(Summer of 1987? Another summer with B: Graceland and Tracy Chapman's "Fast Car.")
(This is another one of those posts that absolutely proves how solipsistically useless blogs are.)
Monday, September 10, 2007
Microexplanation: Yes, it was their umpteenth hours of screentime. Yes, it was a stupid website. But three of the four of us had nasty colds all weekend and one of the four of us was at work with his nasty cold all weekend, so I was just happy they were amusing each other and I could lie on the couch with my nasty cold and read the paper.
Macroexplanation: I think I am not misremembering when I say that for the first four years of E's life, M and E got along great. Yes, Mom, I know M would pinch E in her carseat--or do whatever it was you thought I didn't notice--when I wasn't looking, but overall they enjoyed each other's company, played together fairly endlessly, and fought briefly when at all. This honeymoon was, of course, predicated on their age difference: four years older, M still loved to play, but could make all the rules; four years younger, E was in love with her older sister, generally happy to follow her rules, and cute enough that when she was insubordinate, M could usually just laugh.
Then E got some opinions. And M got a life. And things weren't quite so halcyon. E wanted to make rules, M wanted to go out and play with her friends, and while there were still more happy moments than not, the fighting escalated, as did M's efforts to manipulate E ("First we'll play my game, then we'll play your game...OK, now that my game's over, I just want to read, not play.") and E's comprehension of when she was being, shall we say, played ("M's not being FAIR!").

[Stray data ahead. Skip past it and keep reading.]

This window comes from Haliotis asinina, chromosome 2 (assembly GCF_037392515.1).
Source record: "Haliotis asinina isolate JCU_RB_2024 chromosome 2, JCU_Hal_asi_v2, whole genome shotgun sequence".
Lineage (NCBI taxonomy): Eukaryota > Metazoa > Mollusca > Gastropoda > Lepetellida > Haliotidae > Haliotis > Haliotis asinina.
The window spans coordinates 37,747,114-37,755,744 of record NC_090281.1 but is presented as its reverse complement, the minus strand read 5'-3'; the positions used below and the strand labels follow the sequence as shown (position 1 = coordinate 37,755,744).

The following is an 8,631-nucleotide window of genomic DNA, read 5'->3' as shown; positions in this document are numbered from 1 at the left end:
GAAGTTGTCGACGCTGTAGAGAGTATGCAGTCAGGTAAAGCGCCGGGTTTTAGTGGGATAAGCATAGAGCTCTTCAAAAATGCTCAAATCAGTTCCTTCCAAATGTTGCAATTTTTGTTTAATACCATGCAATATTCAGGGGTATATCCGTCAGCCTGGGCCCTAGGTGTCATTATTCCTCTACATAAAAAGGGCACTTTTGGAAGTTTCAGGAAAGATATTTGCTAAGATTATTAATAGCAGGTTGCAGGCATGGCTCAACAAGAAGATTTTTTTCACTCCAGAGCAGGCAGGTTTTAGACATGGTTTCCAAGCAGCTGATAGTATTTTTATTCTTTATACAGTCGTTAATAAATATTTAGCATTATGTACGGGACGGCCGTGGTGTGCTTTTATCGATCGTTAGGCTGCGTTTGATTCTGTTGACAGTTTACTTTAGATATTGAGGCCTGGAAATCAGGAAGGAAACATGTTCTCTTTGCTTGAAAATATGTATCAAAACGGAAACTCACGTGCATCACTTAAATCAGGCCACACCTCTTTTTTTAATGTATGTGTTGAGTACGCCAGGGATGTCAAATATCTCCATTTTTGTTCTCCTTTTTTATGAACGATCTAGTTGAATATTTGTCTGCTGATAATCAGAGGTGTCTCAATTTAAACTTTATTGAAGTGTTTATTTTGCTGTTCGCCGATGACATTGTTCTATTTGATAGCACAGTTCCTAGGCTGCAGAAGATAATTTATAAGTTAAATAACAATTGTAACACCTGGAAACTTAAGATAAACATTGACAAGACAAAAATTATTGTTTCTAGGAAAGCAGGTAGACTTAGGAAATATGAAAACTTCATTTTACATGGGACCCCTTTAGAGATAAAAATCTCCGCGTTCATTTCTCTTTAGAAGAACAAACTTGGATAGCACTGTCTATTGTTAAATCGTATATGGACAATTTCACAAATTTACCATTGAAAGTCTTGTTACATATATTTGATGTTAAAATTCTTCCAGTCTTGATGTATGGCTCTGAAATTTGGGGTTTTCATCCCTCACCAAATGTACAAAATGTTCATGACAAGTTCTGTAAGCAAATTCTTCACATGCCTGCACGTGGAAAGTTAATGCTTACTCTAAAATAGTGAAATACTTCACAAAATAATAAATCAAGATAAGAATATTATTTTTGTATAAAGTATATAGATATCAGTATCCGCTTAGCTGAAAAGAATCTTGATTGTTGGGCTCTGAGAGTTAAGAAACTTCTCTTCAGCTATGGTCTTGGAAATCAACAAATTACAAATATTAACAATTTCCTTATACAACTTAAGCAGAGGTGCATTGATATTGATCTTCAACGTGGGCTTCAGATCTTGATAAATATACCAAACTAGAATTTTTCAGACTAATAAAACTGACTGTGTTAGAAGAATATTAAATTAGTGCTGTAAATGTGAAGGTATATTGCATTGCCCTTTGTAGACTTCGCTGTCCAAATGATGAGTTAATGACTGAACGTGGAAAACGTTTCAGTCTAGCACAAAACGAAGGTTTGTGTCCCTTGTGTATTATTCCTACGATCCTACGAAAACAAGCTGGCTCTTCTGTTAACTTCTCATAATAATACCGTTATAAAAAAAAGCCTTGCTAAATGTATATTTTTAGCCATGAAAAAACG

When M got back from camp this summer, we hit rock bottom. I am quite confident that in the long run M and E will be best of friends. They really do like each other, and by the time M is in college and E in high school, I'm sure they will have much to do and say, not the least of which will be commiserating over their impossible mother. But with M entering middle school and E in first grade, things looked bleak. M wanted to hang out with her friends, and E felt abandoned. M had a cellphone and could go to the park and the store by herself, and E was jealous. E wanted to play, and M was bored. Which resulted in fight after fight after fight, pretty much constantly. I knew part of it was circumstantial, as M transitioned from camp independence to the familial embrace, but it was so dire as to seem (temporarily) permanent. Had we become one of those families whose kids don't get along?
No, thank goodness. And, interestingly, it took the forced intimacy of family vacation to bring them back together. On our vacation, they shared a room--and for the most part stayed in it all night, which may be a first. It was a pretty cool vacation and a pretty cool room, and they got very into doing things on their own in their room. The vacation also naturally involved time together and time apart, which made things less forced. And since we got home, they've just been normal again. Yes, they fight. Yes, M has her middle school life and E gets jealous and bored. But they are not sworn enemies, as they seemed to be three weeks ago, they play, and they seem reasonably happy together, except when they're not.
And I am one relieved mother of children who get along well enough.
Friday, September 07, 2007
However, there's a lot of baseball left. Given the way Detroit and Seattle are playing, I'd say we've almost got a lock on post-season, and I'm speaking mathematically, not emotionally. And if Schilling is a significant player in the post-season (think bloodstained sock), then Theo is going to have some very hard decisions, come November.